One of the great features in frameworks like Ruby on Rails is that they enable you to focus on implementing business logic. No need to set up anything (other than a database connection). No need to be concerned with technical stuff: if you need to persist or query things, or mail something for example, the framework can shield you from the lower level and provides you with an easy to use DSL.
Something similar can be achieved with Domain-Driven Design. I first came in contact with this concept in 2004. The client I was working for had hired Rob Vens as architect, not just for the (humongous) application they wanted to build, but also for an architecture that would last many more applications to come. Vens introduced them to his idea of DDD, and the client’s architecture was based upon it. It wasn’t until much later that I picked up Evans’ book on DDD and found out that both visions may be compatible, but focus on quite different areas of the theory. In short, Vens says:
- A domain should be ever-expanding, it knows no boundaries. Changes in requirements should lead to additions, not changes to the domain.
- A domain should always be live, always active.
- A domain should be able to execute business processes dynamically. As business processes change continually, a dynamic domain model is a better way to support them than a process model, which is static.
- A domain should have no infrastructural dependencies (e.g. persistence, authentication, logging). Instead, it is surrounded by adapters listening to events happening in the domain. Adapters handle these events by calling on external services. As these services are independent of the domain, they can be made generic and therefore reusable between domains.
- A domain should be modelled using the time-inversion pattern and the active-passive pattern. That is: start modelling behaviour at the end of the process (in the spirit of demand chain management), and model passive objects in the real world as active ones in the domain model.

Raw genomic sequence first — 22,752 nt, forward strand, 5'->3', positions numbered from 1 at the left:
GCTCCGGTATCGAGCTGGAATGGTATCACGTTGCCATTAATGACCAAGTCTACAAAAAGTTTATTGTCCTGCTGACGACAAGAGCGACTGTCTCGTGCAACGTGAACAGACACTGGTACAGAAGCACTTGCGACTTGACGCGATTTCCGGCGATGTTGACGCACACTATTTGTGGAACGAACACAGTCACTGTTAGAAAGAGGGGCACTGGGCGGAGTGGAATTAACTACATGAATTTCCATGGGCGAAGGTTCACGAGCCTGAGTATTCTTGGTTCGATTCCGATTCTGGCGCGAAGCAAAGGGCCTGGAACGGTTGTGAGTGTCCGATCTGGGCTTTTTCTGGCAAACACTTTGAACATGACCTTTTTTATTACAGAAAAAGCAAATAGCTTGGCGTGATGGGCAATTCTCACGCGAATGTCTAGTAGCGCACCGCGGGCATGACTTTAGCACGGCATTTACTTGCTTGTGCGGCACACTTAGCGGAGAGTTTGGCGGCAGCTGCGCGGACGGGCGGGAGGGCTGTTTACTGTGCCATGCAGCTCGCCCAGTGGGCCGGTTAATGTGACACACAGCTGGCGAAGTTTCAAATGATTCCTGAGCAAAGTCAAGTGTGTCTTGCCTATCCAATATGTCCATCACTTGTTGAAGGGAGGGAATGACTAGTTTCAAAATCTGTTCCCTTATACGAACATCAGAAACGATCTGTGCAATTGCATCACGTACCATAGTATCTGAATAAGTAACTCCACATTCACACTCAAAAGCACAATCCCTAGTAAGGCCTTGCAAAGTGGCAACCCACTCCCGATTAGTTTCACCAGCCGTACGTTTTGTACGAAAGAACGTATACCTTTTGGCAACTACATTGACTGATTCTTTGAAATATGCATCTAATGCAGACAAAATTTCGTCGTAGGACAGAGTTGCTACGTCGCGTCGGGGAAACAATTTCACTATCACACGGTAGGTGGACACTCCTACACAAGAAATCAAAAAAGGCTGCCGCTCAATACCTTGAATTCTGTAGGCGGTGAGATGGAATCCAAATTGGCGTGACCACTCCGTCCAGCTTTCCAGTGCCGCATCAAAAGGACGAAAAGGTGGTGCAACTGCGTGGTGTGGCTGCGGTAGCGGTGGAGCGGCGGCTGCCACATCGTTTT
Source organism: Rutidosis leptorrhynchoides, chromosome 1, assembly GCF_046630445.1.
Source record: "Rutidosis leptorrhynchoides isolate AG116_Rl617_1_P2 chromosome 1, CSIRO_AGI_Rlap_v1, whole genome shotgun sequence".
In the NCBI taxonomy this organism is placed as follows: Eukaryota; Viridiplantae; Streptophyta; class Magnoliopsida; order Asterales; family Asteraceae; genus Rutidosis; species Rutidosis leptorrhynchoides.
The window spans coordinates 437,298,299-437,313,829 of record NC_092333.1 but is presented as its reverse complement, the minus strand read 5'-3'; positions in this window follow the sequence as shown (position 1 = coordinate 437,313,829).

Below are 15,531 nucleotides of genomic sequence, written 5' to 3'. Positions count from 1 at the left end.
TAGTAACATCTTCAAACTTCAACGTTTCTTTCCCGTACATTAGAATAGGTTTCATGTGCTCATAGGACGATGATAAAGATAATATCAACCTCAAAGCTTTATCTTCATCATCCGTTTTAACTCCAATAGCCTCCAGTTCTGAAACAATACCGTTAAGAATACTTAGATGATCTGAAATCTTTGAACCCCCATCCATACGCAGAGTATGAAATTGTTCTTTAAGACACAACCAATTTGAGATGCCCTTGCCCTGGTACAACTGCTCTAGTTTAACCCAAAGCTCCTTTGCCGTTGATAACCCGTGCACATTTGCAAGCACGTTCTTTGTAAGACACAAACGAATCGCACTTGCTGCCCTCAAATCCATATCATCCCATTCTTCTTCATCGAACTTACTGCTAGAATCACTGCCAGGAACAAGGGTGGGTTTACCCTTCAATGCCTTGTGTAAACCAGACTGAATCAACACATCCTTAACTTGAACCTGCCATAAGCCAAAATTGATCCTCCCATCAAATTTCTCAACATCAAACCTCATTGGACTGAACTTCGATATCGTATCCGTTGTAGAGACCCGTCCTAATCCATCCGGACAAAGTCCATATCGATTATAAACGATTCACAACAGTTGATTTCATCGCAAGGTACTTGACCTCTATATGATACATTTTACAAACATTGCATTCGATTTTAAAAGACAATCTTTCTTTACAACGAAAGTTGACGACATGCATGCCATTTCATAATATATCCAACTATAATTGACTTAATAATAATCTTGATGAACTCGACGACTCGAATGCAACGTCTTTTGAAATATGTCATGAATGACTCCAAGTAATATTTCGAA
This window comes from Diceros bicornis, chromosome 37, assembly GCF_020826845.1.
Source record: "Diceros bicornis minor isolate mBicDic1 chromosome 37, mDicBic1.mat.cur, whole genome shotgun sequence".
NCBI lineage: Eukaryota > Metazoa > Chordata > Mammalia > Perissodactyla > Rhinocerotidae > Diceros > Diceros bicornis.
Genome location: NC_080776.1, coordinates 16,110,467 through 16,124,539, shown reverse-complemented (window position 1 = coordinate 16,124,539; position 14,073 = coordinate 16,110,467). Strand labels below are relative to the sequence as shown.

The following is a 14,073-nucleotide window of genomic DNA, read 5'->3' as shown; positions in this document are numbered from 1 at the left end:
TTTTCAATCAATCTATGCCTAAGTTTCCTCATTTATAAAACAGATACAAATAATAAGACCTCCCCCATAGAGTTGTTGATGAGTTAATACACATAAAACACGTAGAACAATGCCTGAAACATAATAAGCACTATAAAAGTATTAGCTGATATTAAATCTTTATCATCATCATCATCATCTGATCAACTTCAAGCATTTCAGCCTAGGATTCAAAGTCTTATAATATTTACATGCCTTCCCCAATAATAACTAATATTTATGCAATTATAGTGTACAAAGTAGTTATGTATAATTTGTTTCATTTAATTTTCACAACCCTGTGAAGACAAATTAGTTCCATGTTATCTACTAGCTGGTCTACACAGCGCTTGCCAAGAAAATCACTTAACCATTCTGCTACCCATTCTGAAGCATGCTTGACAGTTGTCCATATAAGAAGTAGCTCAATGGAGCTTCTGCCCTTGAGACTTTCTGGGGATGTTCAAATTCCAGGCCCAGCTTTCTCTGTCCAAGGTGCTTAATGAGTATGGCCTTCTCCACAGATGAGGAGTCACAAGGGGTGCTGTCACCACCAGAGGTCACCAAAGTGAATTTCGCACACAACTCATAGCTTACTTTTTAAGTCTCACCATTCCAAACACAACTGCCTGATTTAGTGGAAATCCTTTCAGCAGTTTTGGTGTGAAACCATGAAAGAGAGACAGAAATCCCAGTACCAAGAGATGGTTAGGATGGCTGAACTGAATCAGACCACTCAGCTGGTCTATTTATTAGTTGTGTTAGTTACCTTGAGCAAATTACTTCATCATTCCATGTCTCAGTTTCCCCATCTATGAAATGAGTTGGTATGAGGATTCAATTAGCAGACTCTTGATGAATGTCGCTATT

And there’s much more to it, but you’d better visit Vens’ own site (although it is a bit fragmentary, unfortunately).
Like I said, these are ideas that you won’t immediately find in Evans’ Domain-driven Design: Tackling Complexity in the Heart of Software. Evans emphasizes the importance of a shared, ubiquitous language and a shared domain model. Most of the book covers his ideas on modelling the domain. He says relatively little about the actual architecture of a Domain-Driven application. What he does say forms the linking pin with Vens: there should be one application layer for the domain, that doesn’t contain anything having to do with infrastructure.
However great their ideas are, neither Vens nor Evans offer a practical implementation. What I’d really like is a framework ready to use, ready to start building a DDD application with. A framework that allows me to start implementing the domain model without worrying about technical stuff–because the technical stuff is all outside the domain in generic, reusable services. But also a framework that can be used pragmatically, together with other standard frameworks for building Java applications (e.g. Hibernate/JPA, JSF, EJB3 or Spring).
Bastion wants to be that framework.